Adventure Time’s wacky sense of humor makes its way to true video game form for the first time in this adventure for the DS and 3DS systems. Taking the form of a 2D side scrolling platforming adventure with minor RPG elements (as well as one of the longest titles in gaming history), Adventure Time: Hey Ice King! Why’d you steal our garbage?! attempts to combine proven gameplay mechanics with the show’s sense of humor. The result is a somewhat short-lived but mostly positive experience.
For reasons that are somewhat hard to explain — no really — The Ice King has stolen Jake and Finn’s garbage, apparently for the purpose of building a garbage princess that Jake and Finn must rescue, even if they don’t want to. Along the way there is no shortage of foes to vanquish and poorly planned puzzles to solve. Not poor on the developer’s side mind you; The Ice King just really sucks at riddles. You have a pretty good idea what is in store the minute the game boots up and greets you with a power rock ballad that sings the game’s extensive title. Odds are, you’ll wind up sitting on that start screen for a few moments.
Gameplay is very simple. Finn does most of the fighting/jumping/etc., with Jake hanging out on his back all Yoda style. Occasionally the shape shifting dog that is Jake will contribute with a sort of special attack or ability that allows you to better navigate the land of Ooo. As is to be expected from an adventure game, abilities and items are picked up as the game progresses, and areas previously unreachable become accessible with the new abilities. The game borrows from the classic Zelda II gameplay style, in that while moving from dungeon to dungeon, the gamer gets a top down view with roaming monsters, but switches to a classic 2D platformer once dungeons are entered.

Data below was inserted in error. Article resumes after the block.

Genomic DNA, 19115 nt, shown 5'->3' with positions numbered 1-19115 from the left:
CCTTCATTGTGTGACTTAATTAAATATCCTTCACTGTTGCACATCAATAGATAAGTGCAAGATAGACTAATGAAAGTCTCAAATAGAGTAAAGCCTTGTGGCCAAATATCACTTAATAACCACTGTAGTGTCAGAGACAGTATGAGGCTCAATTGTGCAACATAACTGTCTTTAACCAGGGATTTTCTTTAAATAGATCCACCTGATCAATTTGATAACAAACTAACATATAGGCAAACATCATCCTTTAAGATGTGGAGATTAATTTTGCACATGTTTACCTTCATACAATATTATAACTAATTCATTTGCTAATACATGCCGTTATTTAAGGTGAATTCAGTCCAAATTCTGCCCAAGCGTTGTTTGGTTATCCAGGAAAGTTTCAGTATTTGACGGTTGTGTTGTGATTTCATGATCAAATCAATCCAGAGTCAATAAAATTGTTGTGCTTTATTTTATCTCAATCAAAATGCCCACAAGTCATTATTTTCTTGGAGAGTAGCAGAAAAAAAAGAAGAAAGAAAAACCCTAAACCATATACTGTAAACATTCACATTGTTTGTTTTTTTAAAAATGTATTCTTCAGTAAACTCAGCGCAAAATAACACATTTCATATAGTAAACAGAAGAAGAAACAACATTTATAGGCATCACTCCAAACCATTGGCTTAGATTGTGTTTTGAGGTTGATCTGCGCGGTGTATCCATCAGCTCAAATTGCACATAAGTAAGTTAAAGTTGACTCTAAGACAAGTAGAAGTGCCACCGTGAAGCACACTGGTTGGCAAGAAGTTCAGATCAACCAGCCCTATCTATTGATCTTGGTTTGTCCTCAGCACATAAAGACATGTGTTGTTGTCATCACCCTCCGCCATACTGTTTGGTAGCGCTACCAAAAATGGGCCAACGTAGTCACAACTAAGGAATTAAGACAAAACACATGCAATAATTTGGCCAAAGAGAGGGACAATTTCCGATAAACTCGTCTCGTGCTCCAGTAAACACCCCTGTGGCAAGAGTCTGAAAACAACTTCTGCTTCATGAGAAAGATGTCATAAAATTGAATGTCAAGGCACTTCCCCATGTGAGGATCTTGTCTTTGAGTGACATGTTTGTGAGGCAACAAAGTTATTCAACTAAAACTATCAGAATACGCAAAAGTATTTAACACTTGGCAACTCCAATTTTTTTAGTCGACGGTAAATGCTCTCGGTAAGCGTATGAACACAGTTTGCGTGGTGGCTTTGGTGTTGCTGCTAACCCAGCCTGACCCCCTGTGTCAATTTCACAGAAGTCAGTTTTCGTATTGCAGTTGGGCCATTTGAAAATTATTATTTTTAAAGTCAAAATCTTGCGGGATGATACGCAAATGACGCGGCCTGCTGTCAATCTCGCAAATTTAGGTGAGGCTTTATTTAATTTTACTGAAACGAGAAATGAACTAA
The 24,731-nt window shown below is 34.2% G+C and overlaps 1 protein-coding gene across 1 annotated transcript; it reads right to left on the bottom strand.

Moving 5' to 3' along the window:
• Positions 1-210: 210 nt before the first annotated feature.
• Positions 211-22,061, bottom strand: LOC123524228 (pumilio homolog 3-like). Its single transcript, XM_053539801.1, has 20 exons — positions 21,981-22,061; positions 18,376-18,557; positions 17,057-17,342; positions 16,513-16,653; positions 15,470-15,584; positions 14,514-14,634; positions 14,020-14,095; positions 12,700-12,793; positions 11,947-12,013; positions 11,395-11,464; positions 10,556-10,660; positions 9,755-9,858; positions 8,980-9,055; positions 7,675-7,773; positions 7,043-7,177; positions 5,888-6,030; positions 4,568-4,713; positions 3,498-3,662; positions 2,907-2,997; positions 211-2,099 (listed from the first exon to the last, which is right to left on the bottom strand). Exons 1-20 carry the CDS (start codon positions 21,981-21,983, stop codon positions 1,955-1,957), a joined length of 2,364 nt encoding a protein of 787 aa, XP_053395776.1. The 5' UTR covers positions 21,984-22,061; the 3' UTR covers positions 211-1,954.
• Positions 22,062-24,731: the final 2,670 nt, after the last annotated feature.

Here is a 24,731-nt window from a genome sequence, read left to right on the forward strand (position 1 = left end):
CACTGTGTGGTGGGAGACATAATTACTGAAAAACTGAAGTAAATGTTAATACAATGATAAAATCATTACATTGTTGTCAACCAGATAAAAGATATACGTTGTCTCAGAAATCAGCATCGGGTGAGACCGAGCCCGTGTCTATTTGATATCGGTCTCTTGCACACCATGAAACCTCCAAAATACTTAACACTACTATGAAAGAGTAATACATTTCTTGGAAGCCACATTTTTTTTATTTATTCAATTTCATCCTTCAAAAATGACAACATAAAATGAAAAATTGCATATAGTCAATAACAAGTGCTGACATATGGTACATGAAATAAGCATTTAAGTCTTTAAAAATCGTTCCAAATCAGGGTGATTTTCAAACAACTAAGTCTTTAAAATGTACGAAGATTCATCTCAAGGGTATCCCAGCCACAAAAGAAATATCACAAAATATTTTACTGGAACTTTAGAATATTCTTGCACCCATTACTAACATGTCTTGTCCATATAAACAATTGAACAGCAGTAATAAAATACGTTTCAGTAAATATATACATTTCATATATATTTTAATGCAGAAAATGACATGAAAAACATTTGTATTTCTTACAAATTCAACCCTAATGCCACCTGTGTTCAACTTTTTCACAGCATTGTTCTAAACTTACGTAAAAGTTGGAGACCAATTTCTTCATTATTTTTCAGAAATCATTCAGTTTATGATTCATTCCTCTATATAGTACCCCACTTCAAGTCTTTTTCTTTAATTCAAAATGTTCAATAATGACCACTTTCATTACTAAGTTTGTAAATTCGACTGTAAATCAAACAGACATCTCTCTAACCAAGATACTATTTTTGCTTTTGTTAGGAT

Combat also chooses to not redefine boundaries, and probably for the best. While some of Jake’s special attacks will change things up a bit, the majority of the game is spent hacking and slashing (or punching) as Finn. Ever played pretty much any other platformer before? Ok, then you know what you are doing for roughly 90% of Adventure Time, so we can skip further detail in that regard. There are power-ups as well, many lack clear definitions and many more are obvious homage’s to the show. Power-ups, including health (read: food) items, are activated by tapping their icon on the touch screen, which works well for the most part. Adventure Time also features a very simple upgrade system, where you can find a set number of upgrades points and add them to your strength, health and speed attributes.
The game looks fantastic on the 3DS. The 2D, more battery friendly version also looks great but doesn’t compare to the sharp, almost pulled straight from the TV quality visuals of the 3D version. This doesn’t look like a Super Nintendo game put on a DS; this looks like a modern 2D game, with crisp, clear and colorful graphics. The game lacks a lot of audio attributes to talk about, but what is there is equally of the same quality. This isn’t the best looking game I’ve seen on the 3DS, but it still looks fantastic. Fan’s of the shows style won’t be disappointed.